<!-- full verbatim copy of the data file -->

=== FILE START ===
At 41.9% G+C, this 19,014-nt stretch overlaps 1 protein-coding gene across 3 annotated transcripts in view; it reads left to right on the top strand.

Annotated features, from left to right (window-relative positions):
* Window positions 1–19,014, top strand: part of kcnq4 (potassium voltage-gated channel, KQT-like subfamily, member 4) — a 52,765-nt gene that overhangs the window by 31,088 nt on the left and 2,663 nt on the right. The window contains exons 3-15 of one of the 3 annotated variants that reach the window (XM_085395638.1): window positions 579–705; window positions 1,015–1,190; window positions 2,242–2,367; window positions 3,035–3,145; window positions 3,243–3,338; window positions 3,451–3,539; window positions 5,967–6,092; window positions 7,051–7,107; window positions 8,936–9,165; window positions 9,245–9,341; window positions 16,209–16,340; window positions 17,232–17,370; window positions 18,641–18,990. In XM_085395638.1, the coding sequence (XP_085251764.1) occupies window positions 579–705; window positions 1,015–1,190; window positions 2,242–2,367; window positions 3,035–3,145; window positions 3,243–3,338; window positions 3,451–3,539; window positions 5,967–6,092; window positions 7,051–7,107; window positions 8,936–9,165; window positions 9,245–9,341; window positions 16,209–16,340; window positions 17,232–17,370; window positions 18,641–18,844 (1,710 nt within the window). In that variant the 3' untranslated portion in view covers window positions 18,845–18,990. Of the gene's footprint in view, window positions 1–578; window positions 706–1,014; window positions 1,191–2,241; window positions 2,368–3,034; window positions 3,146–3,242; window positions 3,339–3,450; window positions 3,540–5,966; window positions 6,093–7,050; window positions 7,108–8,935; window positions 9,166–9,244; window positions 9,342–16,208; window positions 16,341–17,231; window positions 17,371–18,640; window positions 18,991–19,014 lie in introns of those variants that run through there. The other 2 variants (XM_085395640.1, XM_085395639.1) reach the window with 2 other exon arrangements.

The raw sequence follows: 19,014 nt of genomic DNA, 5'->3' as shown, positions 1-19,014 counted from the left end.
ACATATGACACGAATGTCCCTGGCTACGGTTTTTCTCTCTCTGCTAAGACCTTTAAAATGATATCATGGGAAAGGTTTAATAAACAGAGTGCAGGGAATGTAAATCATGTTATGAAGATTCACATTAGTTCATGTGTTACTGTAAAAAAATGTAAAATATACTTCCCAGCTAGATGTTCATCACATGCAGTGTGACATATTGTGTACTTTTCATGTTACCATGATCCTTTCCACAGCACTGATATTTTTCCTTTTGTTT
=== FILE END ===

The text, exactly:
At 41.9% G+C, this 19,014-nt stretch overlaps 1 protein-coding gene across 3 annotated transcripts in view; it reads left to right on the top strand.

Annotated features, from left to right (window-relative positions):
* Window positions 1–19,014, top strand: part of kcnq4 (potassium voltage-gated channel, KQT-like subfamily, member 4) — a 52,765-nt gene that overhangs the window by 31,088 nt on the left and 2,663 nt on the right. The window contains exons 3-15 of one of the 3 annotated variants that reach the window (XM_085395638.1): window positions 579–705; window positions 1,015–1,190; window positions 2,242–2,367; window positions 3,035–3,145; window positions 3,243–3,338; window positions 3,451–3,539; window positions 5,967–6,092; window positions 7,051–7,107; window positions 8,936–9,165; window positions 9,245–9,341; window positions 16,209–16,340; window positions 17,232–17,370; window positions 18,641–18,990. In XM_085395638.1, the coding sequence (XP_085251764.1) occupies window positions 579–705; window positions 1,015–1,190; window positions 2,242–2,367; window positions 3,035–3,145; window positions 3,243–3,338; window positions 3,451–3,539; window positions 5,967–6,092; window positions 7,051–7,107; window positions 8,936–9,165; window positions 9,245–9,341; window positions 16,209–16,340; window positions 17,232–17,370; window positions 18,641–18,844 (1,710 nt within the window). In that variant the 3' untranslated portion in view covers window positions 18,845–18,990. Of the gene's footprint in view, window positions 1–578; window positions 706–1,014; window positions 1,191–2,241; window positions 2,368–3,034; window positions 3,146–3,242; window positions 3,339–3,450; window positions 3,540–5,966; window positions 6,093–7,050; window positions 7,108–8,935; window positions 9,166–9,244; window positions 9,342–16,208; window positions 16,341–17,231; window positions 17,371–18,640; window positions 18,991–19,014 lie in introns of those variants that run through there. The other 2 variants (XM_085395640.1, XM_085395639.1) reach the window with 2 other exon arrangements.

The raw sequence follows: 19,014 nt of genomic DNA, 5'->3' as shown, positions 1-19,014 counted from the left end.
ACATATGACACGAATGTCCCTGGCTACGGTTTTTCTCTCTCTGCTAAGACCTTTAAAATGATATCATGGGAAAGGTTTAATAAACAGAGTGCAGGGAATGTAAATCATGTTATGAAGATTCACATTAGTTCATGTGTTACTGTAAAAAAATGTAAAATATACTTCCCAGCTAGATGTTCATCACATGCAGTGTGACATATTGTGTACTTTTCATGTTACCATGATCCTTTCCACAGCACTGATATTTTTCCTTTTGTTT